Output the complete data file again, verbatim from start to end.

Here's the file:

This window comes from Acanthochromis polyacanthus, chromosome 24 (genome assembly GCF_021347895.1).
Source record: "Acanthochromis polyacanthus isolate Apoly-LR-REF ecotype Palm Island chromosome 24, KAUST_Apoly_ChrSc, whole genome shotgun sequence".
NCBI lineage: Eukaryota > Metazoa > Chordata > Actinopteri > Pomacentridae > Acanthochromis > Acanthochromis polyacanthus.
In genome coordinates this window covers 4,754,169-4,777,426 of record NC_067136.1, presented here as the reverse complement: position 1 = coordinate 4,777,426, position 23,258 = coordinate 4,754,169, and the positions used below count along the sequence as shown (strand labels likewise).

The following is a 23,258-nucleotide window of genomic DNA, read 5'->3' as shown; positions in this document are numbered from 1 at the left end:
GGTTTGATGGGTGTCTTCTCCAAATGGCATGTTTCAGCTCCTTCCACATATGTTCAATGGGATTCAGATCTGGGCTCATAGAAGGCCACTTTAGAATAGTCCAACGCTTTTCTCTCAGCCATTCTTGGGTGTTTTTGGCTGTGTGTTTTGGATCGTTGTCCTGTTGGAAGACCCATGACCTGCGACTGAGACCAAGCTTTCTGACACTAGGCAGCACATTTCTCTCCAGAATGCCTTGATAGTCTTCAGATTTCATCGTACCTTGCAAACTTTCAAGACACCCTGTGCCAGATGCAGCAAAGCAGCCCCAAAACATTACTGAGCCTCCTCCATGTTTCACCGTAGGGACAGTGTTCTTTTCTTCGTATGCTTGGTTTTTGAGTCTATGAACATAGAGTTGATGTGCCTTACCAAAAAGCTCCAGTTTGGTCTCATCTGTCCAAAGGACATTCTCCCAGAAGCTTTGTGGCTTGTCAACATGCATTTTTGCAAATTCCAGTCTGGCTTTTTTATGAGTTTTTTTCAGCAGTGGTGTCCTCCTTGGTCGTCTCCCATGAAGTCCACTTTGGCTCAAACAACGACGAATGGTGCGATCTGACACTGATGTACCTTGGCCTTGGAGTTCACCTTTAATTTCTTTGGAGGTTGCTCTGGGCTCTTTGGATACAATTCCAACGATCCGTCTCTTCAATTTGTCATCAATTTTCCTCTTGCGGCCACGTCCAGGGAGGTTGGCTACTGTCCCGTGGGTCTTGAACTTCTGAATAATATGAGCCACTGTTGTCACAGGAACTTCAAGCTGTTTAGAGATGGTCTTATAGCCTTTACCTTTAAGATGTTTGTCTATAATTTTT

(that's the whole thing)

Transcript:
This window comes from Acanthochromis polyacanthus, chromosome 24 (genome assembly GCF_021347895.1).
Source record: "Acanthochromis polyacanthus isolate Apoly-LR-REF ecotype Palm Island chromosome 24, KAUST_Apoly_ChrSc, whole genome shotgun sequence".
NCBI lineage: Eukaryota > Metazoa > Chordata > Actinopteri > Pomacentridae > Acanthochromis > Acanthochromis polyacanthus.
In genome coordinates this window covers 4,754,169-4,777,426 of record NC_067136.1, presented here as the reverse complement: position 1 = coordinate 4,777,426, position 23,258 = coordinate 4,754,169, and the positions used below count along the sequence as shown (strand labels likewise).

The following is a 23,258-nucleotide window of genomic DNA, read 5'->3' as shown; positions in this document are numbered from 1 at the left end:
GGTTTGATGGGTGTCTTCTCCAAATGGCATGTTTCAGCTCCTTCCACATATGTTCAATGGGATTCAGATCTGGGCTCATAGAAGGCCACTTTAGAATAGTCCAACGCTTTTCTCTCAGCCATTCTTGGGTGTTTTTGGCTGTGTGTTTTGGATCGTTGTCCTGTTGGAAGACCCATGACCTGCGACTGAGACCAAGCTTTCTGACACTAGGCAGCACATTTCTCTCCAGAATGCCTTGATAGTCTTCAGATTTCATCGTACCTTGCAAACTTTCAAGACACCCTGTGCCAGATGCAGCAAAGCAGCCCCAAAACATTACTGAGCCTCCTCCATGTTTCACCGTAGGGACAGTGTTCTTTTCTTCGTATGCTTGGTTTTTGAGTCTATGAACATAGAGTTGATGTGCCTTACCAAAAAGCTCCAGTTTGGTCTCATCTGTCCAAAGGACATTCTCCCAGAAGCTTTGTGGCTTGTCAACATGCATTTTTGCAAATTCCAGTCTGGCTTTTTTATGAGTTTTTTTCAGCAGTGGTGTCCTCCTTGGTCGTCTCCCATGAAGTCCACTTTGGCTCAAACAACGACGAATGGTGCGATCTGACACTGATGTACCTTGGCCTTGGAGTTCACCTTTAATTTCTTTGGAGGTTGCTCTGGGCTCTTTGGATACAATTCCAACGATCCGTCTCTTCAATTTGTCATCAATTTTCCTCTTGCGGCCACGTCCAGGGAGGTTGGCTACTGTCCCGTGGGTCTTGAACTTCTGAATAATATGAGCCACTGTTGTCACAGGAACTTCAAGCTGTTTAGAGATGGTCTTATAGCCTTTACCTTTAAGATGTTTGTCTATAATTTTT